WASHINGTON – Fewer Americans sought unemployment aid last week, evidence that employers are holding onto their workers despite signs of weak growth.
Applications for U.S. jobless benefits fell 9,000 to a seasonally adjusted 267,000, the Labor Department said Thursday. The four-week average, a less-volatile figure, rose 3,500 to 266,750. The number of people receiving benefits was mostly unchanged at 2.19 million. The benefit rolls have fallen 6.5 percent in the past year.
Applications have been below 300,000 for 57 straight weeks, the longest streak since 1973.
Applications are a proxy for layoffs, so the figures point to a stable job market with steady hiring and few job cuts. Businesses appear unfazed by the economy’s current weakness, with some analysts forecasting that growth may slip below a 1 percent annual rate in the first three months of this year.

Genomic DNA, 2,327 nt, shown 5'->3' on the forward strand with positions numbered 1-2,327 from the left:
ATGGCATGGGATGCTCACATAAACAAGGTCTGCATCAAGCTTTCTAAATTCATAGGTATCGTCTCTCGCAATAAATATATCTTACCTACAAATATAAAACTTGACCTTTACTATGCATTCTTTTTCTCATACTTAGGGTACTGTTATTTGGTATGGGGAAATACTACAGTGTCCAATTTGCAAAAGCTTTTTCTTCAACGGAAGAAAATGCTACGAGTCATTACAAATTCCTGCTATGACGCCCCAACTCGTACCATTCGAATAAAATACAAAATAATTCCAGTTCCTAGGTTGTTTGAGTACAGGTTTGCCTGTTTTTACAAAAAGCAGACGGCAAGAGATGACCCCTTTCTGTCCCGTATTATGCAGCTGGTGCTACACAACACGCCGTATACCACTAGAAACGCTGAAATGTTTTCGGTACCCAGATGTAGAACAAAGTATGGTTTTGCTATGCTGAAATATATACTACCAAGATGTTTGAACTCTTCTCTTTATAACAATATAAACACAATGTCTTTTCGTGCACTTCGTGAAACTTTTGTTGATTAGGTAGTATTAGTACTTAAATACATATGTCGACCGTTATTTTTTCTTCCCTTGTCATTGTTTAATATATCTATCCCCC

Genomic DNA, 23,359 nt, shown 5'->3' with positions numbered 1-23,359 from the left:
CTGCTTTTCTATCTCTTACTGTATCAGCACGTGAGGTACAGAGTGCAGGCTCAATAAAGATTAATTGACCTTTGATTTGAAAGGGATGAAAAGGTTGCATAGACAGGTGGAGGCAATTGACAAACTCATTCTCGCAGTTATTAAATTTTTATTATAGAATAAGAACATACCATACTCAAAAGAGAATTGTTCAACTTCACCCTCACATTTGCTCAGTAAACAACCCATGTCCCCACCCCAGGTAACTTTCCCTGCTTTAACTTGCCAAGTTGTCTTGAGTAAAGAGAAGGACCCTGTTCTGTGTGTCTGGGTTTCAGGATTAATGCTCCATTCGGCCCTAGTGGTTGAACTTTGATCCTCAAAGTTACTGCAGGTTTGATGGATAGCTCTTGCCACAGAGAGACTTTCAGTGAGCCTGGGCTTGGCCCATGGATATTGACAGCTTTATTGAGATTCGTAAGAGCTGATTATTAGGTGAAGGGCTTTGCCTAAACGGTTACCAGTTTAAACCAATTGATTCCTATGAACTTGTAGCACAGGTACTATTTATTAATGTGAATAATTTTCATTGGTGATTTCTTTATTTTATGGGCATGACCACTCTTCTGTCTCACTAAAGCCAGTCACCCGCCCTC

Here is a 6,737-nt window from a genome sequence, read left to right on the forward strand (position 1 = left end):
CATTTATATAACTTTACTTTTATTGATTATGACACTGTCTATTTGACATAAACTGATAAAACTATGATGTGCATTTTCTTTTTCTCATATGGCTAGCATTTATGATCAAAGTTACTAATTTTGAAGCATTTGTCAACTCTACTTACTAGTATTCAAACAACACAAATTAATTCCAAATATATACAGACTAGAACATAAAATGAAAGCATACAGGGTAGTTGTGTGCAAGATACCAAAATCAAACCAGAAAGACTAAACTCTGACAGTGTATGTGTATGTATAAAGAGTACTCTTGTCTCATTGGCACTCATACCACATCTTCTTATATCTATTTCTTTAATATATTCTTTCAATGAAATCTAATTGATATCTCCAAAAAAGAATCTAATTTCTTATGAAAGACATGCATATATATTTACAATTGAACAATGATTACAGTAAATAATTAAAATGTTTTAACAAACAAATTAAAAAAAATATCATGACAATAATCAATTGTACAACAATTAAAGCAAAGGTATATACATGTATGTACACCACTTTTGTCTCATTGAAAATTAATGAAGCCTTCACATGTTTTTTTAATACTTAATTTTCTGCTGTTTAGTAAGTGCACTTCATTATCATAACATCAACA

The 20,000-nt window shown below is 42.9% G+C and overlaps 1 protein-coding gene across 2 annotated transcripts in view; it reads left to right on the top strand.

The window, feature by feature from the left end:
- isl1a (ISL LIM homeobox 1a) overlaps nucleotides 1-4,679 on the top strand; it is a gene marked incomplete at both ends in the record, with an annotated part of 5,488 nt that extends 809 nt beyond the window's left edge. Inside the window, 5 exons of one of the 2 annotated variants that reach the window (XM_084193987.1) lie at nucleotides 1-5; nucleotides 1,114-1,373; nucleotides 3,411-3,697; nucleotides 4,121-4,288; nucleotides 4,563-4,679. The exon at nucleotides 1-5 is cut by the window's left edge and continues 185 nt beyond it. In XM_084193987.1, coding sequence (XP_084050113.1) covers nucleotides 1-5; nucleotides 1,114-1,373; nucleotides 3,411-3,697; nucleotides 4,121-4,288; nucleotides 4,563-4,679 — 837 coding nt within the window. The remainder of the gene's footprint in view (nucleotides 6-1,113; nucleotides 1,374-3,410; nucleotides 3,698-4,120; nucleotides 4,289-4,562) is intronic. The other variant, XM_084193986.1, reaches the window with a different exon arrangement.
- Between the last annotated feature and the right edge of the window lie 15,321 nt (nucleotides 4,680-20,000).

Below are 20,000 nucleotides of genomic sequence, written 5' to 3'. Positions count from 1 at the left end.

That suggests many companies may see the slowdown as temporary. Hiring has remained solid, as employers added 215,000 jobs in March. The unemployment rate ticked up to 5 percent, from 4.9 percent, but for mostly a good reason: Many people who hadn’t been searching for work launched job hunts last month. Most found jobs, but not all were immediately hired. That boosted the number of unemployed.
The steady job gains have continued despite evidence growth is slowing. Americans barely increased their spending in February for the third straight month. Home sales have leveled off. And orders for manufactured goods fell last month, partly because of weaker overseas demand.
Growth was just 1.4 percent at an annual rate in last year’s fourth quarter, and may have slowed further in the first quarter. Yet many economists expect ongoing job gains and lower prices at the gas pump to lift consumer spending in the coming months and boost growth.